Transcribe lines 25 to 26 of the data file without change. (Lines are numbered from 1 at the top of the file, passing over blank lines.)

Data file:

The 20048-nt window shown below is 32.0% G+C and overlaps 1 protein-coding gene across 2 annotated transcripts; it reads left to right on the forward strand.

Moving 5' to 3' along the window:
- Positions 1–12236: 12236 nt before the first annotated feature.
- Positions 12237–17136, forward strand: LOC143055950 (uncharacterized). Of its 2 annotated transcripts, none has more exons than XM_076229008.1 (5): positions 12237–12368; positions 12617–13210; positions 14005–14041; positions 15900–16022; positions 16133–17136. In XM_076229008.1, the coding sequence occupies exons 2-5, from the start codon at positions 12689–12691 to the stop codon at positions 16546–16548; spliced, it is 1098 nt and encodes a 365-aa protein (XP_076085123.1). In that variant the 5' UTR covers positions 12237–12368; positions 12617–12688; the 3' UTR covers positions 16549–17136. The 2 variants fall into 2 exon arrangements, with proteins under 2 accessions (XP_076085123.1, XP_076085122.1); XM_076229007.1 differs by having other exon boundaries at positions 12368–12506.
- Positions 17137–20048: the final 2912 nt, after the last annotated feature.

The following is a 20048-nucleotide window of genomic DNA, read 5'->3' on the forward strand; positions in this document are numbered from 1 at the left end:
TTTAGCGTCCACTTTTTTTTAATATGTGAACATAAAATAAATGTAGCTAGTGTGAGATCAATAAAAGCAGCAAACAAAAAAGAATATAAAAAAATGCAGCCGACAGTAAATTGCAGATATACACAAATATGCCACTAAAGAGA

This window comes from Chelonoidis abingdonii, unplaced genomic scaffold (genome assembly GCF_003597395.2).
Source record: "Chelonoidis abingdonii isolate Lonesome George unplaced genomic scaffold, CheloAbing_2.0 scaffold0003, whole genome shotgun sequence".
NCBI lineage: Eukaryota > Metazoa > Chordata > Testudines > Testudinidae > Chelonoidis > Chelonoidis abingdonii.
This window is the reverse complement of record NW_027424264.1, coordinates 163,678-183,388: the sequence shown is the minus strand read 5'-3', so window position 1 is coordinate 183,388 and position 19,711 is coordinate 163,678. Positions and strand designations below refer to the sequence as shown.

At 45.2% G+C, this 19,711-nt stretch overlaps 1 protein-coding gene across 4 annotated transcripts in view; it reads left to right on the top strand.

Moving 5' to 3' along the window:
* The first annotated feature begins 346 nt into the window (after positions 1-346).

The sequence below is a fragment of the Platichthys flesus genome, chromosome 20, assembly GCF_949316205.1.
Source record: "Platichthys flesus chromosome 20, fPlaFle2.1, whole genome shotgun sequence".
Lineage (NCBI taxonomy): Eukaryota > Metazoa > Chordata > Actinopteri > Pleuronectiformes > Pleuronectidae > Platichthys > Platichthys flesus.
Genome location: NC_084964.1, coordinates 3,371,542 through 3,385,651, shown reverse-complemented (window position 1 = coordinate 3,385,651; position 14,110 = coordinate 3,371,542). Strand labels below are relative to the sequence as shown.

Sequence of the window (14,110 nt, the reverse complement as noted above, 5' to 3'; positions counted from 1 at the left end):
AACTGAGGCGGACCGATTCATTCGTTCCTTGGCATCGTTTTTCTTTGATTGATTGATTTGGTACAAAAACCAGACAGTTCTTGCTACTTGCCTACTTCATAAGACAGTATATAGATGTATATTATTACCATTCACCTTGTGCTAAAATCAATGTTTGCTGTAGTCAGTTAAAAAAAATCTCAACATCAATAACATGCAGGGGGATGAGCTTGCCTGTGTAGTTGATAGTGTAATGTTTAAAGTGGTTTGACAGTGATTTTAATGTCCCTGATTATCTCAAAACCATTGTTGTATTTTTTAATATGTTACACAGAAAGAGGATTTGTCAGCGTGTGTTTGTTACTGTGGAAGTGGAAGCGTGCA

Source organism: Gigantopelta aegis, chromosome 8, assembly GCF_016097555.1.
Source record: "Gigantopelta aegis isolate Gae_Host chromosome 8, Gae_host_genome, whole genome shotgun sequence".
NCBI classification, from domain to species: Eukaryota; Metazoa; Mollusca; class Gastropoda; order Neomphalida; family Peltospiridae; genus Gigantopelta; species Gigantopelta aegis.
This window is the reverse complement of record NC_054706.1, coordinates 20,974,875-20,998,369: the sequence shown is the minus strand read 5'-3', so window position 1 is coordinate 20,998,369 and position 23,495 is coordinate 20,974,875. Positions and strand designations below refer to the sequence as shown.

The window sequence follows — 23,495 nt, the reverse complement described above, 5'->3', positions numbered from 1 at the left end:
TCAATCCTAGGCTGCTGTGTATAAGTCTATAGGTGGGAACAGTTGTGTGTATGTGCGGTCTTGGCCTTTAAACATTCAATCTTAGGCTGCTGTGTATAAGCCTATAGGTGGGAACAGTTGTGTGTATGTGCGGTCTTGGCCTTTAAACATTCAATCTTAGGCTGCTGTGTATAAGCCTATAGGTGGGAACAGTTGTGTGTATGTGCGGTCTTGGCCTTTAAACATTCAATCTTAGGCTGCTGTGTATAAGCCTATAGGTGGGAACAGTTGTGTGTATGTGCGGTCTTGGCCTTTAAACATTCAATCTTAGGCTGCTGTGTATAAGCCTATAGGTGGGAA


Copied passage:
The window sequence follows — 23,495 nt, the reverse complement described above, 5'->3', positions numbered from 1 at the left end:
TCAATCCTAGGCTGCTGTGTATAAGTCTATAGGTGGGAACAGTTGTGTGTATGTGCGGTCTTGGCCTTTAAACATTCAATCTTAGGCTGCTGTGTATAAGCCTATAGGTGGGAACAGTTGTGTGTATGTGCGGTCTTGGCCTTTAAACATTCAATCTTAGGCTGCTGTGTATAAGCCTATAGGTGGGAACAGTTGTGTGTATGTGCGGTCTTGGCCTTTAAACATTCAATCTTAGGCTGCTGTGTATAAGCCTATAGGTGGGAACAGTTGTGTGTATGTGCGGTCTTGGCCTTTAAACATTCAATCTTAGGCTGCTGTGTATAAGCCTATAGGTGGGAA